I did not tell her how I was doing; rather, I told her, truthfully, how good it was to hear from her, and what a pleasant surprise this was indeed. And at some point during the conversation, Mrs. Lewis threw in, “Dr. Ali, you’re the best doctor I ever had. And probably ever will have. I miss you so much. You saved my life, you know.”
I saved my copious tears of gratitude for after I had wished Mrs. Lewis goodnight and ended the call. “This is why I do this,” I realized. This is why I must find a way to keep doing this. Because what I do matters to people.
I have always believed that being a physician is a calling, and I have found that most of the patients I have encountered over the years have believed that, too. But I had come to question that belief on the day when Mrs. Lewis called my old, beaten-up cell phone from her brand new one. She was still alive, and doing well, and maybe that is because fate brought us together on that pivotal day over a decade ago. What I have no doubt about now is that the same power was at work over the cellular airwaves in my moment of great need as well. As Mrs. Lewis herself undoubtedly knows, in her own wise way: doctors need saving sometimes, too.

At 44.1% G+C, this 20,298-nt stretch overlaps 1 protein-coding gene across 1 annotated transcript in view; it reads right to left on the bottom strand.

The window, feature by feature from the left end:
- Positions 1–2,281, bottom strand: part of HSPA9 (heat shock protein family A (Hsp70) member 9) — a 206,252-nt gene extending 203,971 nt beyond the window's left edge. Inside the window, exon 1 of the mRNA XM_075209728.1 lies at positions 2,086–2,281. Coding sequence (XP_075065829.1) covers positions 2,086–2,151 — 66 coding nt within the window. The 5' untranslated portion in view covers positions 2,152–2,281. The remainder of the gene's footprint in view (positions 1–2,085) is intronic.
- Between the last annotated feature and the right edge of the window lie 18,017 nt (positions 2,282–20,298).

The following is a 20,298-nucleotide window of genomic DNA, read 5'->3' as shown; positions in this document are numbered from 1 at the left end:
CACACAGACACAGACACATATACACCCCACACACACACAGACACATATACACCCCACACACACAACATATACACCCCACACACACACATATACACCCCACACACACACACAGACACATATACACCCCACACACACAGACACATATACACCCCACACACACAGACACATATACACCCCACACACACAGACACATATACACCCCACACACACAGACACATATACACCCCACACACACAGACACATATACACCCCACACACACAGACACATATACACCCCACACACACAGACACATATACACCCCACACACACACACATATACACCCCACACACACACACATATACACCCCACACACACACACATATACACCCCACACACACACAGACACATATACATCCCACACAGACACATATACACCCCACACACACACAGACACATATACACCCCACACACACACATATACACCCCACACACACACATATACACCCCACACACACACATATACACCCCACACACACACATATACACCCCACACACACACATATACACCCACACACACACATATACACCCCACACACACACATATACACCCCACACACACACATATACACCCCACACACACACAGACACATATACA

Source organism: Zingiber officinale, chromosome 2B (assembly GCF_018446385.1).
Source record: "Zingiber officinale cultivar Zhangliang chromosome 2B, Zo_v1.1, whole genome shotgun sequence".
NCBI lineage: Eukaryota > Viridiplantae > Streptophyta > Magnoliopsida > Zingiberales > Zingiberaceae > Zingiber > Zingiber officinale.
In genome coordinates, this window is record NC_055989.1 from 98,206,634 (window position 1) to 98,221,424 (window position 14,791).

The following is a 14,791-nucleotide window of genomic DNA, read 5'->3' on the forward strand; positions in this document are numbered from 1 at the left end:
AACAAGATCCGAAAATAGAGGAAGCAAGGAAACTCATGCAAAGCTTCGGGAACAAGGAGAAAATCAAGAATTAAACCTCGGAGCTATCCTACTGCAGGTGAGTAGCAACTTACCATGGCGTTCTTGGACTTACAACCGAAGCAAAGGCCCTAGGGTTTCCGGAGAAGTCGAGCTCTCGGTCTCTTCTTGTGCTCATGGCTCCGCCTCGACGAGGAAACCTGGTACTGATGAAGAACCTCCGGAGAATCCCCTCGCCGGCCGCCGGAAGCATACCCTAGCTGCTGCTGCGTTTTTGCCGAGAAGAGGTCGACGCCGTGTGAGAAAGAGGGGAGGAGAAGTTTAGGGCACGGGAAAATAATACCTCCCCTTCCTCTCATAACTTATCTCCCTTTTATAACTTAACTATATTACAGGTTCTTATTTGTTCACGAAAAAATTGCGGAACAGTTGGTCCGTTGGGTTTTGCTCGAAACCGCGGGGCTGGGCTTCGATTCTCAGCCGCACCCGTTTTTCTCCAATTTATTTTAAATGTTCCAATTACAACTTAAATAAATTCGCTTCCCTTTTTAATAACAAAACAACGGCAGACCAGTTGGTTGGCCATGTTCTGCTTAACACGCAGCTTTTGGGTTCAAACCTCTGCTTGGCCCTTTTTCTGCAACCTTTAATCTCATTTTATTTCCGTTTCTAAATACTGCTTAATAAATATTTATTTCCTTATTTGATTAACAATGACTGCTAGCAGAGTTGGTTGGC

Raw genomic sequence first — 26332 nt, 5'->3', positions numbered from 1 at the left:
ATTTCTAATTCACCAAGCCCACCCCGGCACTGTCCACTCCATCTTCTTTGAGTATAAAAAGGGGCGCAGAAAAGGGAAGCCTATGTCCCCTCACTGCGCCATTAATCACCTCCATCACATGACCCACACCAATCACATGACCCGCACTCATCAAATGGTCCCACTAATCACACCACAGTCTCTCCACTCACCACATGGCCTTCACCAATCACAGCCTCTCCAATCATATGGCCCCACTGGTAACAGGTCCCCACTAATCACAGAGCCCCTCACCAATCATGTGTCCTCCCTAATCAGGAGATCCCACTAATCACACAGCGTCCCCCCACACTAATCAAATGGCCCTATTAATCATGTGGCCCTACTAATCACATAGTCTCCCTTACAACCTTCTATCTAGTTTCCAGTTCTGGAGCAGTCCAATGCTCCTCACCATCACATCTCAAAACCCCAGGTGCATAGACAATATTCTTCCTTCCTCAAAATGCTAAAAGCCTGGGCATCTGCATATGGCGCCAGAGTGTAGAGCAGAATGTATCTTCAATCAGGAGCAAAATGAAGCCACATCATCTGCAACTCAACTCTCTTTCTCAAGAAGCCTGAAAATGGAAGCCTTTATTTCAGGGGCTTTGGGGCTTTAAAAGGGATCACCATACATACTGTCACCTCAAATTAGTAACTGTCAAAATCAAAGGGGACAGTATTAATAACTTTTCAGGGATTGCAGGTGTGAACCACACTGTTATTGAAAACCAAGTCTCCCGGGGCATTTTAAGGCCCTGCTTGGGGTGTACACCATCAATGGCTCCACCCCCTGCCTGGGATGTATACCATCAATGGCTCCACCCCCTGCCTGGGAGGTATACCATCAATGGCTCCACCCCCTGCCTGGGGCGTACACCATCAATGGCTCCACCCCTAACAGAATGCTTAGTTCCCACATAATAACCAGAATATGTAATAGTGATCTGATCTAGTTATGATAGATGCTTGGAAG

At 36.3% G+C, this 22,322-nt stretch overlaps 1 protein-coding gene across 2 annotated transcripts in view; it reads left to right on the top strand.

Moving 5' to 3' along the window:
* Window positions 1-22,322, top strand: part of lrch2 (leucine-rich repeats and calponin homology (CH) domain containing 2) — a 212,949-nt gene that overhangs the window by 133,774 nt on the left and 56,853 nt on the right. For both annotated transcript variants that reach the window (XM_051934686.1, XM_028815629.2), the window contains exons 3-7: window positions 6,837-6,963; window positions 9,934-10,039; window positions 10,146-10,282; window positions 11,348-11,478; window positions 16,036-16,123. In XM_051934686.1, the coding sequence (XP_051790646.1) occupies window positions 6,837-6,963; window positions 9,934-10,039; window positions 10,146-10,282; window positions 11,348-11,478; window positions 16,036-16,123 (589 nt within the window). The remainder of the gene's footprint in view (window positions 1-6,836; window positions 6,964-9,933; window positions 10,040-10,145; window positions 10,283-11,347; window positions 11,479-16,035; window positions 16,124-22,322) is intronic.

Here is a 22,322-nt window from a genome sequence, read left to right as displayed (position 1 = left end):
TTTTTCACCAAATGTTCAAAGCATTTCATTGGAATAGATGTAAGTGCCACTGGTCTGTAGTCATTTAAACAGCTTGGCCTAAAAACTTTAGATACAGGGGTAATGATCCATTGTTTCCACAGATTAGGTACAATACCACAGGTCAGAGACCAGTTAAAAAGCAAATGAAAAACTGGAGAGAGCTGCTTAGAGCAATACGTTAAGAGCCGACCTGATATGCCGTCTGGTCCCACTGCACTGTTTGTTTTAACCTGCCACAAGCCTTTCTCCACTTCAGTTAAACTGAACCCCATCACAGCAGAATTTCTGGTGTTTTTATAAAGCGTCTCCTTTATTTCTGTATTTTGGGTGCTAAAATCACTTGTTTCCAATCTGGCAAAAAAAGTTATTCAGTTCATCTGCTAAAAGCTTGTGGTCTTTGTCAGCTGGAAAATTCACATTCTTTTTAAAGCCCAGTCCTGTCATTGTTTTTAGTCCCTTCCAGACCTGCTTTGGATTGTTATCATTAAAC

*Name has been changed.
Read the essay from this year’s first place winner here.
That’s true. Cho’s prizewinners’ concert version of the Chopin was way superior to his competition rendition, which was just “there” — which is one reason why no concerto award was given, since either not enough jurors agreed on a candidate…or no candidate was able to get the required majority vote of jurors present (and half the jury is required).
After hearing that amazing winners’ concert version, I felt that Cho’s ability to play well (and lightly) at the orchestra’s speed when necessary did not prevent him from using scaled dynamics (rather than notes all sounding the same in any line), varied tones depending on importance of the beat or progressions, and appropriate note-lengths — a combo that no one else did successfully (incuding him) during the Competition. And that encore Polonaise was full of amazing musicianship as well as technique. I think it’ll be unlikely to hear a better one.
Here are the gala concert’s PC1 as well as the encore Polonaise.
and a direct link to the encore Polonaise:
Apparently, at the winners’ concert, he felt freer to play with possibilities, but he has a facility that Richard-Hamelin didn’t quite have, in my view. So their final choice made sense to me.
Having said that, I considered Cho’s competition-round ballade uncharacteristically harsh although I know others really liked it.